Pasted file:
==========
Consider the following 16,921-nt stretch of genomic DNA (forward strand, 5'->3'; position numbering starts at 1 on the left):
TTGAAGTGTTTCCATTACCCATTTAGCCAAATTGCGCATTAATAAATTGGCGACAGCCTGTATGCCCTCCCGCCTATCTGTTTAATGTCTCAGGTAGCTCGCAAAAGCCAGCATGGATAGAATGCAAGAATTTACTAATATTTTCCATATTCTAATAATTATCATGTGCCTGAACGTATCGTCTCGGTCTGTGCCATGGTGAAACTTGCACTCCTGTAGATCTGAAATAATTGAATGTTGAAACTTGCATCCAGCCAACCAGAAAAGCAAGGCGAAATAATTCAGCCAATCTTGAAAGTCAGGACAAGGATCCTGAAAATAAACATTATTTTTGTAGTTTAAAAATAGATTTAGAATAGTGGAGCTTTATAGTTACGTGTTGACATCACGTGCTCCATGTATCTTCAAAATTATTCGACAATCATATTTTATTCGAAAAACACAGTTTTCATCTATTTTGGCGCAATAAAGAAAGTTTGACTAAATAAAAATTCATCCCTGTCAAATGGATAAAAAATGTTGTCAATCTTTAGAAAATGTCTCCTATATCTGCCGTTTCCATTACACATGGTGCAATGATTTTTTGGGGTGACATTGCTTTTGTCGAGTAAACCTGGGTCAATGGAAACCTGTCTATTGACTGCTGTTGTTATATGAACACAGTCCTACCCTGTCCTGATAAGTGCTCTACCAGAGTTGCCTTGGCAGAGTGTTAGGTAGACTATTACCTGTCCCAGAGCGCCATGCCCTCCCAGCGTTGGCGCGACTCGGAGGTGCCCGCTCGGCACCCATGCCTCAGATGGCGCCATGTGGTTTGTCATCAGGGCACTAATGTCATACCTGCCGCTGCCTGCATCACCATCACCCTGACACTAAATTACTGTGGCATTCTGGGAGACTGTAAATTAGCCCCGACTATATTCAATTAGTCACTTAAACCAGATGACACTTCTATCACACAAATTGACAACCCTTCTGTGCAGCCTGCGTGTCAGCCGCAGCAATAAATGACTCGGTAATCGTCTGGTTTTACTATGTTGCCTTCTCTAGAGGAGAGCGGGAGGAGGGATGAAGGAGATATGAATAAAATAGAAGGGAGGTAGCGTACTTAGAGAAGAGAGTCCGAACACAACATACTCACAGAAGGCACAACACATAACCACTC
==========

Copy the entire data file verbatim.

Consider the following 16,921-nt stretch of genomic DNA (forward strand, 5'->3'; position numbering starts at 1 on the left):
TTGAAGTGTTTCCATTACCCATTTAGCCAAATTGCGCATTAATAAATTGGCGACAGCCTGTATGCCCTCCCGCCTATCTGTTTAATGTCTCAGGTAGCTCGCAAAAGCCAGCATGGATAGAATGCAAGAATTTACTAATATTTTCCATATTCTAATAATTATCATGTGCCTGAACGTATCGTCTCGGTCTGTGCCATGGTGAAACTTGCACTCCTGTAGATCTGAAATAATTGAATGTTGAAACTTGCATCCAGCCAACCAGAAAAGCAAGGCGAAATAATTCAGCCAATCTTGAAAGTCAGGACAAGGATCCTGAAAATAAACATTATTTTTGTAGTTTAAAAATAGATTTAGAATAGTGGAGCTTTATAGTTACGTGTTGACATCACGTGCTCCATGTATCTTCAAAATTATTCGACAATCATATTTTATTCGAAAAACACAGTTTTCATCTATTTTGGCGCAATAAAGAAAGTTTGACTAAATAAAAATTCATCCCTGTCAAATGGATAAAAAATGTTGTCAATCTTTAGAAAATGTCTCCTATATCTGCCGTTTCCATTACACATGGTGCAATGATTTTTTGGGGTGACATTGCTTTTGTCGAGTAAACCTGGGTCAATGGAAACCTGTCTATTGACTGCTGTTGTTATATGAACACAGTCCTACCCTGTCCTGATAAGTGCTCTACCAGAGTTGCCTTGGCAGAGTGTTAGGTAGACTATTACCTGTCCCAGAGCGCCATGCCCTCCCAGCGTTGGCGCGACTCGGAGGTGCCCGCTCGGCACCCATGCCTCAGATGGCGCCATGTGGTTTGTCATCAGGGCACTAATGTCATACCTGCCGCTGCCTGCATCACCATCACCCTGACACTAAATTACTGTGGCATTCTGGGAGACTGTAAATTAGCCCCGACTATATTCAATTAGTCACTTAAACCAGATGACACTTCTATCACACAAATTGACAACCCTTCTGTGCAGCCTGCGTGTCAGCCGCAGCAATAAATGACTCGGTAATCGTCTGGTTTTACTATGTTGCCTTCTCTAGAGGAGAGCGGGAGGAGGGATGAAGGAGATATGAATAAAATAGAAGGGAGGTAGCGTACTTAGAGAAGAGAGTCCGAACACAACATACTCACAGAAGGCACAACACATAACCACTC